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## Filter shape considerations

Rather than using two-dimensional deconvolution for a prediction-error filter as in the LOMOPLAN case above, Ray Abma 1993 used two-dimensional deconvolution to predict and to keep events that were laterally continuous. The process is used to eliminate noise from a seismic section in a manner similar to FX-deconCanales (1984),Gulunay (1986). Two-dimensional deconvolution is more constrained than FX-decon since two-dimensional deconvolution is done in the time domain with a limited number of filter coefficients, while FX-decon is done separately within each frequency, making the number of filter coefficients fairly large.

The first filter we used for lateral prediction was simply Burg's two-dimensional filter using several columns to predict multiple linear events. This filter appeared as:
 (1)
Here and for the other filters displayed, the vertical axis is the time axis, the horizontal axis is the space axis. For clarity, zeros are indicated by ''s.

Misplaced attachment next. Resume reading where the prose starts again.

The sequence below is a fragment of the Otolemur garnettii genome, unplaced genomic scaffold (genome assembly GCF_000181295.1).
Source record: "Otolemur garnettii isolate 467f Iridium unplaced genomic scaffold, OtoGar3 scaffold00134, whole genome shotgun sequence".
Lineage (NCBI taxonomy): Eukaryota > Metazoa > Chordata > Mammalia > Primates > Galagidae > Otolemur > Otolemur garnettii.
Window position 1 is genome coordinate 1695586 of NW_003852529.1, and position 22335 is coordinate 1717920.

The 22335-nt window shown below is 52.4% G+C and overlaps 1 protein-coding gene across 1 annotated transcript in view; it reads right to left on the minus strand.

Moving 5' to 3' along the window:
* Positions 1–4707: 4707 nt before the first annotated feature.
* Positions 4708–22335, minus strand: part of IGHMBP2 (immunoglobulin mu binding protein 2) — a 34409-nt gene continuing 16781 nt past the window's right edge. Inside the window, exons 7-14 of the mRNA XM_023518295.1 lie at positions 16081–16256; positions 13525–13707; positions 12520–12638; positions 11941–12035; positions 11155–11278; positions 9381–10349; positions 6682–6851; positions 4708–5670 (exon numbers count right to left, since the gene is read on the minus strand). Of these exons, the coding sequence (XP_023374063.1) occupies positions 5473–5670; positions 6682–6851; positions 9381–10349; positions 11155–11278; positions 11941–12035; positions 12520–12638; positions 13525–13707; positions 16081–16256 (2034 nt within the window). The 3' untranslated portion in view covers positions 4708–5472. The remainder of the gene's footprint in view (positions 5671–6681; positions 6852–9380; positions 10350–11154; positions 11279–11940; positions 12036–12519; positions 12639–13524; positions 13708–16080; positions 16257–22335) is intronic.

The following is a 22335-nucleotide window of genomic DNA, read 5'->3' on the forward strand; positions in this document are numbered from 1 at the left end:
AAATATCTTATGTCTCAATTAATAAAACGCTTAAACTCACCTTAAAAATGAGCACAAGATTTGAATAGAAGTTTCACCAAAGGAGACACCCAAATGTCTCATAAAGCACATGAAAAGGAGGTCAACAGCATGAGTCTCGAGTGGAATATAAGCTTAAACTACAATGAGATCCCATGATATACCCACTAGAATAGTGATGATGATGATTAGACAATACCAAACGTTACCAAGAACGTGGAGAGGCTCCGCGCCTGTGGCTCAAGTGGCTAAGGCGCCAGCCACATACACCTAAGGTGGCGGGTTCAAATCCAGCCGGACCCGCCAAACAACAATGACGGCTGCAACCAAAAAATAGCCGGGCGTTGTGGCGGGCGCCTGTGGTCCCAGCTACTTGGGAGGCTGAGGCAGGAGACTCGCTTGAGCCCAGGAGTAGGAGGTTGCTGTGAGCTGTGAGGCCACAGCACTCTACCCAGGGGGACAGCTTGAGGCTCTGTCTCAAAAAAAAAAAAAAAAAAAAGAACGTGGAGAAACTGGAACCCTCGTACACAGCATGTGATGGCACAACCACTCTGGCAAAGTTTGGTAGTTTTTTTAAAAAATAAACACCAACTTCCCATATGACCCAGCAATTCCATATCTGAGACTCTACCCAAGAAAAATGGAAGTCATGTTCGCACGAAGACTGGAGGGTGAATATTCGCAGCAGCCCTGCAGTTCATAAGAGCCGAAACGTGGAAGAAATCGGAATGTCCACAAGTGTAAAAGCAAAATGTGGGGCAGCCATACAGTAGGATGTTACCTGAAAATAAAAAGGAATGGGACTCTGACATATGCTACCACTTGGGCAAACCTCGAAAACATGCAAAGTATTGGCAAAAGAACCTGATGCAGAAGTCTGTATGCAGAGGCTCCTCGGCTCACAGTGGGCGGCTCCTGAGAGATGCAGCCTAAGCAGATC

The filter coefficients are calculated using a conjugate-gradient technique described in Claerbout 1992a . Generally, three coefficients in the time direction were found to be sufficient, but more may be needed if steep dips are found.

The results of the lateral prediction process using this filter was usually comparable to the results of FX-decon, but we found one case where FX-decon was producing a much better result than the two-dimensional deconvolution process. This case involved a global image provided to us by Shearer1991. To improve our result, Jon Claerbout suggested that the modified filter shown in Filter (2) would produce better results than Filter (1).
 (2)

The difference between Filters (1) and  (2) is that the first column of Filter (2) does not contain any free coefficients. This would prevent any prediction done along the time axis in the traces. The predictions within a trace are probably so great that the lateral predictions become unimportant. For example, a noisy trace would be well predicted if the prediction along the time axis was good, even if no prediction could be done laterally. The results of applying these two filters to the problem case are compared later and may be seen in Figures 3 and  4. The calculated filters are show below in Filters (4) to  (7) and Figures 1 and  2 as a seismic plot.

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Stanford Exploration Project
11/17/1997